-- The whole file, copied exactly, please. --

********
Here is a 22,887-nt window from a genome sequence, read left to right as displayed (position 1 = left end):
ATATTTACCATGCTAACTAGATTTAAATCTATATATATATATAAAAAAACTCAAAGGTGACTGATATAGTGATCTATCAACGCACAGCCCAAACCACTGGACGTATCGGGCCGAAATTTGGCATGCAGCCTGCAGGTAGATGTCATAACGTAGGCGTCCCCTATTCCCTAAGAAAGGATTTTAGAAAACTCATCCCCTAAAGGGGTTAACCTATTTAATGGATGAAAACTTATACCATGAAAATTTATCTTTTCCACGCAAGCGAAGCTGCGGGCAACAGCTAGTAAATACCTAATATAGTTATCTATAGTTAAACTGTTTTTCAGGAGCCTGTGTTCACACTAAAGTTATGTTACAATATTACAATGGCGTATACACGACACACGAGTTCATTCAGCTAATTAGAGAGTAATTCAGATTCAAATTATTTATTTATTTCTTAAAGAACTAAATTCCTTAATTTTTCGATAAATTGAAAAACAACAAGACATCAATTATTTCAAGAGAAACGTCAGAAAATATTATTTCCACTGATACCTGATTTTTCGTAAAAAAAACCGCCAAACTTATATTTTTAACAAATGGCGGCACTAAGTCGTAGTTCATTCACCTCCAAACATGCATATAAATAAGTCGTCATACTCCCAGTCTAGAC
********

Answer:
Here is a 22,887-nt window from a genome sequence, read left to right as displayed (position 1 = left end):
ATATTTACCATGCTAACTAGATTTAAATCTATATATATATATAAAAAAACTCAAAGGTGACTGATATAGTGATCTATCAACGCACAGCCCAAACCACTGGACGTATCGGGCCGAAATTTGGCATGCAGCCTGCAGGTAGATGTCATAACGTAGGCGTCCCCTATTCCCTAAGAAAGGATTTTAGAAAACTCATCCCCTAAAGGGGTTAACCTATTTAATGGATGAAAACTTATACCATGAAAATTTATCTTTTCCACGCAAGCGAAGCTGCGGGCAACAGCTAGTAAATACCTAATATAGTTATCTATAGTTAAACTGTTTTTCAGGAGCCTGTGTTCACACTAAAGTTATGTTACAATATTACAATGGCGTATACACGACACACGAGTTCATTCAGCTAATTAGAGAGTAATTCAGATTCAAATTATTTATTTATTTCTTAAAGAACTAAATTCCTTAATTTTTCGATAAATTGAAAAACAACAAGACATCAATTATTTCAAGAGAAACGTCAGAAAATATTATTTCCACTGATACCTGATTTTTCGTAAAAAAAACCGCCAAACTTATATTTTTAACAAATGGCGGCACTAAGTCGTAGTTCATTCACCTCCAAACATGCATATAAATAAGTCGTCATACTCCCAGTCTAGAC